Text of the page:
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Body temperature regulation (thermoregulation)
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For humans, the normal body temperature ranges between 36.1°C, or 97 °F, and 37°C, or 98.6°F.
Thermoregulation is needed in response to internal and external temperature variations.
Internal temperature variations are sensed by specialized nerve cells, called thermoreceptors, located in the anterior hypothalamus.
Now, the hypothalamus works as a thermostat.
The back part or the posterior hypothalamus, on the other hand, responds to decreased environmental temperatures.
Changes in the external temperature are sensed by the skin thermoreceptors, which are specialized nerve cells located in the skin.
For example, during winter, when the environmental temperature is less than the body temperature, the skin receptors sense these variations and send the information to the anterior hypothalamus which will then inform the posterior hypothalamus that the body has to generate heat.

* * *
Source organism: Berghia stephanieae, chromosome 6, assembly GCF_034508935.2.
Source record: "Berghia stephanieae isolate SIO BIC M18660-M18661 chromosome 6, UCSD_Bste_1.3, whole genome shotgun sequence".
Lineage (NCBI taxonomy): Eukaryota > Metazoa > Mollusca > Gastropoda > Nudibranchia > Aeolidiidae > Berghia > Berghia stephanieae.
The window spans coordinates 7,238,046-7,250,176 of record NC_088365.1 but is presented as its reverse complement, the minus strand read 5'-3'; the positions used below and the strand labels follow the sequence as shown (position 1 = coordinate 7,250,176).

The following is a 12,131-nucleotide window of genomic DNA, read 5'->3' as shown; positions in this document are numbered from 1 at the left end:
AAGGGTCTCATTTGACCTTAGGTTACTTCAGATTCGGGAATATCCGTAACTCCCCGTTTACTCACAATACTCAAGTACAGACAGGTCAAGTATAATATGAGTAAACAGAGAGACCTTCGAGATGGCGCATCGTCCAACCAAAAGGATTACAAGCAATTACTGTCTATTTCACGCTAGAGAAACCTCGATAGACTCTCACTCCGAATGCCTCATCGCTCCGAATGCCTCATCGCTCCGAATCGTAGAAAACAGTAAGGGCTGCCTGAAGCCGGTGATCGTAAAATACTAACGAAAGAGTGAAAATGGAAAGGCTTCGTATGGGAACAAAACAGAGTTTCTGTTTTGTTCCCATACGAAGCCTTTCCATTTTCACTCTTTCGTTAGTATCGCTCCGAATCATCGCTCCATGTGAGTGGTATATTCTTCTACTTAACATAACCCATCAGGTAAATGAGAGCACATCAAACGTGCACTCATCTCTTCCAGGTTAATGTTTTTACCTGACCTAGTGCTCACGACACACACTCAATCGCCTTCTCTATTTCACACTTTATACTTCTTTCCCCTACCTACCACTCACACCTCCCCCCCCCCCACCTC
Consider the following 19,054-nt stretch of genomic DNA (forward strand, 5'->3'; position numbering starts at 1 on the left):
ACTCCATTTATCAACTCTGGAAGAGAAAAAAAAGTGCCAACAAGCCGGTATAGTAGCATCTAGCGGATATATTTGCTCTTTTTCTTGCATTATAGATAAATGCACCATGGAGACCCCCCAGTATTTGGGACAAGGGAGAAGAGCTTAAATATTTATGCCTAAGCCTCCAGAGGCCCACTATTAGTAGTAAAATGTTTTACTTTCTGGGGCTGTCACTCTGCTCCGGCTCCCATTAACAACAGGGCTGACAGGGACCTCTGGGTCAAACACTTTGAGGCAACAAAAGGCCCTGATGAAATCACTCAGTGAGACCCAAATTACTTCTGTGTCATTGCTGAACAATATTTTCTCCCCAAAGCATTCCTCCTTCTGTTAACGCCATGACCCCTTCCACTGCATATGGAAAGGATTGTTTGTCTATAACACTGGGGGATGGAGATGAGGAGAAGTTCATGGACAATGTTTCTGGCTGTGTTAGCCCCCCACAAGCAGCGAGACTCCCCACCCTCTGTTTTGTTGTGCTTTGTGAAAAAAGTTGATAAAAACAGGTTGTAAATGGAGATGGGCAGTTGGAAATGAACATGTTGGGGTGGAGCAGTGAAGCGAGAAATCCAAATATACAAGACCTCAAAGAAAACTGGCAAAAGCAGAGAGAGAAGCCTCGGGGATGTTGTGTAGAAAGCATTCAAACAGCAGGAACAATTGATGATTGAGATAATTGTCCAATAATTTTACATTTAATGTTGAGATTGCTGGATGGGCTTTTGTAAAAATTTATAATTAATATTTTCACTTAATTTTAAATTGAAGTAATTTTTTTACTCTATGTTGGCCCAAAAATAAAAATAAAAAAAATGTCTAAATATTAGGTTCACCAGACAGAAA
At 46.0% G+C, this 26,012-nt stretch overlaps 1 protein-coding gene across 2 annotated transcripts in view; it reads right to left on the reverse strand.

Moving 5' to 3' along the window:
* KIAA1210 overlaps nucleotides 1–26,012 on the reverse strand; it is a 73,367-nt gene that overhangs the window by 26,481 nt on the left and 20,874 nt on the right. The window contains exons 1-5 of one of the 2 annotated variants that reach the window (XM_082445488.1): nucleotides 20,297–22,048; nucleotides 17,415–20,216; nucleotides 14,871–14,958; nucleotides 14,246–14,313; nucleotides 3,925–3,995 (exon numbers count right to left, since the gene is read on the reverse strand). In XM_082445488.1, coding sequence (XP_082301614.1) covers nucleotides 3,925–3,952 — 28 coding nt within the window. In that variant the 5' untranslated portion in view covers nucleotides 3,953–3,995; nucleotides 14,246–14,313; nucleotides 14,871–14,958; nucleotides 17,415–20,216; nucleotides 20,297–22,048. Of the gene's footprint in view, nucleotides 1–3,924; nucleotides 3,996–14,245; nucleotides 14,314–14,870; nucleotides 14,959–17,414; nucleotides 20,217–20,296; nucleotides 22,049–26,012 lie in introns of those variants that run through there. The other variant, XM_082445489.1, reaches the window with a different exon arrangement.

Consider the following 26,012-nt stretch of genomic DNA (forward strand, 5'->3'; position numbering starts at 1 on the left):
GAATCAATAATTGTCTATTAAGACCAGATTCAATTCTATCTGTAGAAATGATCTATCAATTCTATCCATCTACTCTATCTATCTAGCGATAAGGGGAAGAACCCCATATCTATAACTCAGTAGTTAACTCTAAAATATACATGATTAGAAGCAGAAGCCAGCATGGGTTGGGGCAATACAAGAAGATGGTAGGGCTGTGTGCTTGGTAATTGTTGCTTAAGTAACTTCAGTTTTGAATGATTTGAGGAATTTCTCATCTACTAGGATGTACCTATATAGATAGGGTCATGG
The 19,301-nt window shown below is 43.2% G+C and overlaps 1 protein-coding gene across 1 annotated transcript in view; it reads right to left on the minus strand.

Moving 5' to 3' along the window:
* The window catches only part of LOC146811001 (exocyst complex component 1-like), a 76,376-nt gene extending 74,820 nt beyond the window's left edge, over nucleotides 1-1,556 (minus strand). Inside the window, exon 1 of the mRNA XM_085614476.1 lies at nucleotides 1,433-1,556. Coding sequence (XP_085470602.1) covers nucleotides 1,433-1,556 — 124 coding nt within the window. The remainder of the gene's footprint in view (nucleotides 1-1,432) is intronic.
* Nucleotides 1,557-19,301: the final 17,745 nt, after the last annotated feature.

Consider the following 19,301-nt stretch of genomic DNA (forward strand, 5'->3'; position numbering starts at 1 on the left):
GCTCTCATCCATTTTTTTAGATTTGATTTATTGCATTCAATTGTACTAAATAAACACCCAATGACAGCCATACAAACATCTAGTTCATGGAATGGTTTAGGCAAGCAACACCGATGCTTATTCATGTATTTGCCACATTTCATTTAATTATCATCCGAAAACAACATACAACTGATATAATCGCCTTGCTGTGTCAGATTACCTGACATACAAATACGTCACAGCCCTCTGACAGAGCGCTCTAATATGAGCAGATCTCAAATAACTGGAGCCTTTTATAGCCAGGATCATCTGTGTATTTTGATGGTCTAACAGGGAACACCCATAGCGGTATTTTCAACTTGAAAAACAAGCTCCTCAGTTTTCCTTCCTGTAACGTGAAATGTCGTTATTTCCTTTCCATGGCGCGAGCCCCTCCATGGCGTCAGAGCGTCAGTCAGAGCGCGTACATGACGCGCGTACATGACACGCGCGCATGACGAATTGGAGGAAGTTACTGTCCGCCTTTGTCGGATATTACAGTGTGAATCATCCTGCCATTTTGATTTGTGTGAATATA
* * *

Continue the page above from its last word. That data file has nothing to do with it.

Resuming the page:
Now, besides the behavioral habits, such as putting more clothes on or drinking hot tea, there are several other physiologic mechanisms through which heat production is increased.
First, thyroid hormone action is stimulated.
Thermoregulation is the process by which an organism maintains its internal body temperature within a certain range, despite changes in external conditions. For the human body, it ranges between 36.5 �C to 37.5 �C. The main purpose of thermoregulation is to keep the enzyme systems of the body working properly. The part of the brain responsible for thermoregulation is called the hypothalamus. It receives information about the temperature status from some specialized nerve cells called thermoreceptors.
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